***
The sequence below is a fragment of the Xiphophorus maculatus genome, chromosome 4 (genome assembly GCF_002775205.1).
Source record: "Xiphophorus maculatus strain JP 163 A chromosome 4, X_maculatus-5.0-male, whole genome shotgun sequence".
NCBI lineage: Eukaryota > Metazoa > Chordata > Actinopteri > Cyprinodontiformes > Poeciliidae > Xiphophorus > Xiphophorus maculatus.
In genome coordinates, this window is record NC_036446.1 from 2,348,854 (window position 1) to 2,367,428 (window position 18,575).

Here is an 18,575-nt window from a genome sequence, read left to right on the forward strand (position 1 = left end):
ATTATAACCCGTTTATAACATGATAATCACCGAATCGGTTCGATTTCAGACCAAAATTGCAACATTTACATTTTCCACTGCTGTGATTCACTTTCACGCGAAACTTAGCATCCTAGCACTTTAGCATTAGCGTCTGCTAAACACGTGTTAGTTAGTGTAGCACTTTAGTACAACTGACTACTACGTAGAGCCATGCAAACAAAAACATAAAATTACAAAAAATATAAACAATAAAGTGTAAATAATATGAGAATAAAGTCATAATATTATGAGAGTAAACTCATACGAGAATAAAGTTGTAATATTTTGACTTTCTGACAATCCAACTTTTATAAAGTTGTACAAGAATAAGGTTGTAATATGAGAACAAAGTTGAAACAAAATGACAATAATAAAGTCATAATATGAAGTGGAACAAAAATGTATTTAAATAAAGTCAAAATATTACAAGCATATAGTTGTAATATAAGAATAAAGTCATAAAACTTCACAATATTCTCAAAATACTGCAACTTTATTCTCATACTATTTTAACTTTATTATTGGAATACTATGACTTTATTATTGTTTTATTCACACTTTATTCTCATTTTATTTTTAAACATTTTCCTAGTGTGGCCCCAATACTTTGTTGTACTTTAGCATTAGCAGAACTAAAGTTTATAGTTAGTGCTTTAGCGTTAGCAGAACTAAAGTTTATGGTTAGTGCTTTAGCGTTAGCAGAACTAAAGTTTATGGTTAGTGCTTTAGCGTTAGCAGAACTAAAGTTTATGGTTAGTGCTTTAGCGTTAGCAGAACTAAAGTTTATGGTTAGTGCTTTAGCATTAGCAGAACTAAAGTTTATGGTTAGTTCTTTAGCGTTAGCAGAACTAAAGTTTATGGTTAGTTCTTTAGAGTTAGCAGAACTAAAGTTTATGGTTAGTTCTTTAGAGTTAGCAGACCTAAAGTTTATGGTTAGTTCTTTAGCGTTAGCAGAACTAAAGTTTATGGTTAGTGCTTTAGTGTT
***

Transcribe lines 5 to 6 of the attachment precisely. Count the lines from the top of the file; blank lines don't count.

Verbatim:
Here is an 18,575-nt window from a genome sequence, read left to right on the forward strand (position 1 = left end):
ATTATAACCCGTTTATAACATGATAATCACCGAATCGGTTCGATTTCAGACCAAAATTGCAACATTTACATTTTCCACTGCTGTGATTCACTTTCACGCGAAACTTAGCATCCTAGCACTTTAGCATTAGCGTCTGCTAAACACGTGTTAGTTAGTGTAGCACTTTAGTACAACTGACTACTACGTAGAGCCATGCAAACAAAAACATAAAATTACAAAAAATATAAACAATAAAGTGTAAATAATATGAGAATAAAGTCATAATATTATGAGAGTAAACTCATACGAGAATAAAGTTGTAATATTTTGACTTTCTGACAATCCAACTTTTATAAAGTTGTACAAGAATAAGGTTGTAATATGAGAACAAAGTTGAAACAAAATGACAATAATAAAGTCATAATATGAAGTGGAACAAAAATGTATTTAAATAAAGTCAAAATATTACAAGCATATAGTTGTAATATAAGAATAAAGTCATAAAACTTCACAATATTCTCAAAATACTGCAACTTTATTCTCATACTATTTTAACTTTATTATTGGAATACTATGACTTTATTATTGTTTTATTCACACTTTATTCTCATTTTATTTTTAAACATTTTCCTAGTGTGGCCCCAATACTTTGTTGTACTTTAGCATTAGCAGAACTAAAGTTTATAGTTAGTGCTTTAGCGTTAGCAGAACTAAAGTTTATGGTTAGTGCTTTAGCGTTAGCAGAACTAAAGTTTATGGTTAGTGCTTTAGCGTTAGCAGAACTAAAGTTTATGGTTAGTGCTTTAGCGTTAGCAGAACTAAAGTTTATGGTTAGTGCTTTAGCATTAGCAGAACTAAAGTTTATGGTTAGTTCTTTAGCGTTAGCAGAACTAAAGTTTATGGTTAGTTCTTTAGAGTTAGCAGAACTAAAGTTTATGGTTAGTTCTTTAGAGTTAGCAGACCTAAAGTTTATGGTTAGTTCTTTAGCGTTAGCAGAACTAAAGTTTATGGTTAGTGCTTTAGTGTT